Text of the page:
Shulman, Elizabeth P. and Elizabeth Cauffman (2013). Reward-Biased Risk Appraisal and Its Relation to Juvenile Versus Adult Crime. Law & Human Behavior, 37(6): 412-423.
Patricia Zapf provides this helpful this helpful summary.
The authors note that “the nature of adolescent risk perception may not only increase the chances of criminal behavior, it may interfere with the deterrent intent of legal sanctions. If, as suggested by the developmental literature, adolescents tend to discount risks and future consequences, the are unlikely to give sufficient weight to the potential legal consequences of law-breaking prior to indulging in it. Rather, they will be more swayed by the potential short-term rewards of the illegal action (e.g., thrill, novelty, revenge, enhanced social status)” (p. 421).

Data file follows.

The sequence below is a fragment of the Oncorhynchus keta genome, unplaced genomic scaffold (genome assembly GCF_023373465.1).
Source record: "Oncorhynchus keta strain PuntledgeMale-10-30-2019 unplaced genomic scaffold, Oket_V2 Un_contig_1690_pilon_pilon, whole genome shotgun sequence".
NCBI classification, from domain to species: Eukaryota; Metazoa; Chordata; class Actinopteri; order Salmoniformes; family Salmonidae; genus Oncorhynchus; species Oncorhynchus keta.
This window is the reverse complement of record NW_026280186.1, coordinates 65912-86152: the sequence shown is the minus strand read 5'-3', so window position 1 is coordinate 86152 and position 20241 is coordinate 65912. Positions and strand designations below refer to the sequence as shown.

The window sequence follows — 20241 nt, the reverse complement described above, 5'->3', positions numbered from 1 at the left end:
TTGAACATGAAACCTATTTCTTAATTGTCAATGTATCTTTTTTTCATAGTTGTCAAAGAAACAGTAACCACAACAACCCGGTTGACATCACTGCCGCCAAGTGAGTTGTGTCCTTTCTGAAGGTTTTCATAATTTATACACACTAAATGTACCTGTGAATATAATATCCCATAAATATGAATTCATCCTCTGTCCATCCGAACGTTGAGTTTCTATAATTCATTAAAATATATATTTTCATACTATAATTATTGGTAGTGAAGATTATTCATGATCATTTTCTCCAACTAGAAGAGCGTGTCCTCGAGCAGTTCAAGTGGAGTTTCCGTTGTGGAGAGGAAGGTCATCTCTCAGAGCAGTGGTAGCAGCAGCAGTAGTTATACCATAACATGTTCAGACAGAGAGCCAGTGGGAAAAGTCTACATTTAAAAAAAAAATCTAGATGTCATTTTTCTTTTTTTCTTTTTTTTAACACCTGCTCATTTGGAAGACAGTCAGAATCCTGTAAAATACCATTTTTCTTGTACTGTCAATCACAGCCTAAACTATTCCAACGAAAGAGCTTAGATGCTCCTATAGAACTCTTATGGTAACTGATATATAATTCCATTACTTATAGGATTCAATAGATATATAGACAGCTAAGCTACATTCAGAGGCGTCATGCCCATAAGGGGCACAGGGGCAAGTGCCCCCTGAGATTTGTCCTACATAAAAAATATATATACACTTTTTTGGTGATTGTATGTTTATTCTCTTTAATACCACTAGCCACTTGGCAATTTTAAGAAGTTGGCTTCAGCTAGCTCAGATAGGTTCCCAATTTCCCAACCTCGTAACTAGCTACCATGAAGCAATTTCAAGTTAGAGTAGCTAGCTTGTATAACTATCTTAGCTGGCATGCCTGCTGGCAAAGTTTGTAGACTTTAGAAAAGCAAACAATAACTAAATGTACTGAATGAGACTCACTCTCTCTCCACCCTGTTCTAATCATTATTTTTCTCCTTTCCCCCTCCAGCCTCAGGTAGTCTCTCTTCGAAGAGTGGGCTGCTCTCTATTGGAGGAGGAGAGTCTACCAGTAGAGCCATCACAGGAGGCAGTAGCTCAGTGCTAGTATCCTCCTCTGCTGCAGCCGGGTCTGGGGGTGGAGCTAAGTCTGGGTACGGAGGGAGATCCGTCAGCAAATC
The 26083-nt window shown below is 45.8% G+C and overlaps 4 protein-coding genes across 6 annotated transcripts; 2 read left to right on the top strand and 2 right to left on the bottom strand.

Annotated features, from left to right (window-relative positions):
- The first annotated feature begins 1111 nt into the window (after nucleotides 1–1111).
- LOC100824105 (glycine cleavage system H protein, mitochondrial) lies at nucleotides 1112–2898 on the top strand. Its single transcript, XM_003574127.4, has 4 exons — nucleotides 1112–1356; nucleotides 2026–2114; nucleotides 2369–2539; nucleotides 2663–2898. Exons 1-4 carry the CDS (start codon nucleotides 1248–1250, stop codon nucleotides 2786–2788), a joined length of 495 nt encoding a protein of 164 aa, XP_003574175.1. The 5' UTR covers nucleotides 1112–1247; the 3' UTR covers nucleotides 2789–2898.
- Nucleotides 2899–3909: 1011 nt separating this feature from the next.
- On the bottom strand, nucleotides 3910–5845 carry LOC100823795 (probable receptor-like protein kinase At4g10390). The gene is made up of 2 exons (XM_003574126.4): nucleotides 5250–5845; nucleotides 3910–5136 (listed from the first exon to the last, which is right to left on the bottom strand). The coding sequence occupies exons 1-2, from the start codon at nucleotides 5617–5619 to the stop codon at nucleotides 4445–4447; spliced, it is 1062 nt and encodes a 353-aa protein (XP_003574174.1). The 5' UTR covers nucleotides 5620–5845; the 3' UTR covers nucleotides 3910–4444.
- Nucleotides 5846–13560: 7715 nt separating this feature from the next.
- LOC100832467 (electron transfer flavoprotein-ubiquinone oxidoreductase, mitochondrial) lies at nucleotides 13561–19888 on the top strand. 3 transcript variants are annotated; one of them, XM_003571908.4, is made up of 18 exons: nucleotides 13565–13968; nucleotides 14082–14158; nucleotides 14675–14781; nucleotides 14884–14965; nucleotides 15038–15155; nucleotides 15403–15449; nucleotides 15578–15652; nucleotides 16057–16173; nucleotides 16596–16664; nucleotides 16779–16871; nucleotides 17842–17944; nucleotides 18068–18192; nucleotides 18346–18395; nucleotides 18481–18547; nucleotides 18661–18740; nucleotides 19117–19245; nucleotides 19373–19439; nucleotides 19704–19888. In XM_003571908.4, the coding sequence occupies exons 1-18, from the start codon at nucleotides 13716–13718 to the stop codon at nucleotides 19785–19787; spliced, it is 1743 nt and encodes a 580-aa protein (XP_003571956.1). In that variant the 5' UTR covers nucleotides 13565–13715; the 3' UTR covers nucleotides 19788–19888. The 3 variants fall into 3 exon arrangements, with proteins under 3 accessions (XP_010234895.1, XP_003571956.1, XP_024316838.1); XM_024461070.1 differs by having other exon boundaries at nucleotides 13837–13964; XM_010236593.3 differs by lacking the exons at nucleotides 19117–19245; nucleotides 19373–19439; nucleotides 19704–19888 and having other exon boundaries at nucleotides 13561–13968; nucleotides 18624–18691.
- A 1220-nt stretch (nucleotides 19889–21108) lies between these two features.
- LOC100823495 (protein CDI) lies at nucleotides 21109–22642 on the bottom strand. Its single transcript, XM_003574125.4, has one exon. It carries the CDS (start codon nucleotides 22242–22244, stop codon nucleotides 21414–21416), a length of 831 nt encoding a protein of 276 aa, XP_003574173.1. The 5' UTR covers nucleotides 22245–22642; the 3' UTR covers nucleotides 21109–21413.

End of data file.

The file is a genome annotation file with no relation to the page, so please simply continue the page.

“To summarize, developmental immaturity, insofar as it contributes to criminal behavior, diminishes adolescent culpability, reduces the benefit-to-cost ratio of incarcerating juvenile offenders, and impedes the deterrent effect of punitive responses” (p. 421).